Jed’s lumps, still benign, are an ongoing concern. Especially since he ran enthusiastically into a pile of sticks this weekend, stabbing one of his lumps, which erupted into a gross mountain off goo on the side of his left hip. Wingman and I took one look at his sorrowful eyes on Sunday night, and bundled him into the car and rushed him of to the emergency vet clinic.

By the time the doctor saw him, he'd developed a slight fever. Worse, he looked tired confused, and we couldn’t’ explain to him that he was going to be okay. We got him up on the table and the vet confirmed that there was a painful infection. He told us that it would eventually have to be surgically removed. Jim and I nodded like sad bobble head dolls. ‘It’s important to remove the tumour,' the vet said.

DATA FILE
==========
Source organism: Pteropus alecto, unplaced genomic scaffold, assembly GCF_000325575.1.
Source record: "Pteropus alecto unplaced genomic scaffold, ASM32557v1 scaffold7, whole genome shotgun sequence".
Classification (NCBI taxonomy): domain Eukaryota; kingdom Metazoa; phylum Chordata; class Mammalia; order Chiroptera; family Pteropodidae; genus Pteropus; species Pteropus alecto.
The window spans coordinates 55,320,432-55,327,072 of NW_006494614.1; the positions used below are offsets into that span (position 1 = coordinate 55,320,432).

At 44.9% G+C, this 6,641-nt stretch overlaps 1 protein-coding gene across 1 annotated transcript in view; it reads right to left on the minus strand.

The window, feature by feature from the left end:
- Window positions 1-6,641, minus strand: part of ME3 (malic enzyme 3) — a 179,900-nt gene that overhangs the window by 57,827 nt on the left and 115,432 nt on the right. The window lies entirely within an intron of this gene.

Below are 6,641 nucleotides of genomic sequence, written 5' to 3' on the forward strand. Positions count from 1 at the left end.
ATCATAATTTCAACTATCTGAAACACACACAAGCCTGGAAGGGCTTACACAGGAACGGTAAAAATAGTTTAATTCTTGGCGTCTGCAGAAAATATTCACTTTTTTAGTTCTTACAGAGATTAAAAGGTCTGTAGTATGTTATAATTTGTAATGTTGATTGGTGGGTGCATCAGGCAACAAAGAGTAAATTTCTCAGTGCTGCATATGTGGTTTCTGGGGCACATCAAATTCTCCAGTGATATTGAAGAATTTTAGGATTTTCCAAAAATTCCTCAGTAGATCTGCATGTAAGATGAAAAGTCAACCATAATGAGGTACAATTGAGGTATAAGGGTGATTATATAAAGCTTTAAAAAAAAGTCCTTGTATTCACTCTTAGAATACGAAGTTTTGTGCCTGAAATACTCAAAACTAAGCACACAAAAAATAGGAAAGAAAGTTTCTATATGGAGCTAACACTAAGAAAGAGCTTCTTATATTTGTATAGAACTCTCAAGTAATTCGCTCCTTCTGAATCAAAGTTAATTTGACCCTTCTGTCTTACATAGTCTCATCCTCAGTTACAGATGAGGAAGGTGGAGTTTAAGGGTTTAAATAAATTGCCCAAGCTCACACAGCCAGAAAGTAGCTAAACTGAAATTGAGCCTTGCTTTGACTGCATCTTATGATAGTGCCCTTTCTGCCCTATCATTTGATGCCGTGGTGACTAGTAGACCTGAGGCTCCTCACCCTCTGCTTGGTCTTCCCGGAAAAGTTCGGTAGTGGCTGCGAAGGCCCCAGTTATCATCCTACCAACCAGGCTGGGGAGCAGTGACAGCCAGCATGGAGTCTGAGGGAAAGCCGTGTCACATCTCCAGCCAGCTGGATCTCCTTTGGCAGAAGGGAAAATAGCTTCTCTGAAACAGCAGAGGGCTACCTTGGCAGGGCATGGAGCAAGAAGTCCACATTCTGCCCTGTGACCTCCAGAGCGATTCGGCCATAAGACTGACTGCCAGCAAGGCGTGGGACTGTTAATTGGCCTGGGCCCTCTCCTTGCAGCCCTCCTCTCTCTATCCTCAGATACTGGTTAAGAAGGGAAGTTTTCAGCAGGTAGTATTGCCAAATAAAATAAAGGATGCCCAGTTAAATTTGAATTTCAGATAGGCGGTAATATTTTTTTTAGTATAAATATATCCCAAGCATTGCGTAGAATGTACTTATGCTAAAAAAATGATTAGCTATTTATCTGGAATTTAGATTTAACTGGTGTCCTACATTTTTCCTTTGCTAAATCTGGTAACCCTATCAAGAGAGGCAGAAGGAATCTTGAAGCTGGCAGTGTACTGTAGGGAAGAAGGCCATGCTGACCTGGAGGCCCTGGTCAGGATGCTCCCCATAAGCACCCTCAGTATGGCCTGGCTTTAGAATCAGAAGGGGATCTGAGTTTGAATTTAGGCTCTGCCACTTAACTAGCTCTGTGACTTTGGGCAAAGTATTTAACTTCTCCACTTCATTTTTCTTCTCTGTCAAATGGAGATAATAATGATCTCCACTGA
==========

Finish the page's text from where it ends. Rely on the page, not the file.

Cone Head
My bobble head sprung to attention. What the f*ck did he say? He repeated himself and said that we had to remove the tumour. I looked at him, and then at the glass canister of dog treats behind him, and wanted to pick it up and smash it over his head.

Technically, a tumour is just an abnormal mass of tissue’, but to an ex-cancer patient a tumour is something that involves pain, worry, and an uncertain outcome.  Same goes for ‘lump’, ‘terminal’ and  ‘caller unknown’. And it’s particularly unpleasant to hear it in the early hours of the morning when all you want is the best for your pet. (And a coffee).

‘Why are you using the word tumour?’ I said. The vet looked up at me, also tired, but also kind of caring. He took off his glasses and wiped them tiredly on his shirt, ‘Well tumour doesn’t necessarily mean anything bad, it’s just a mass…’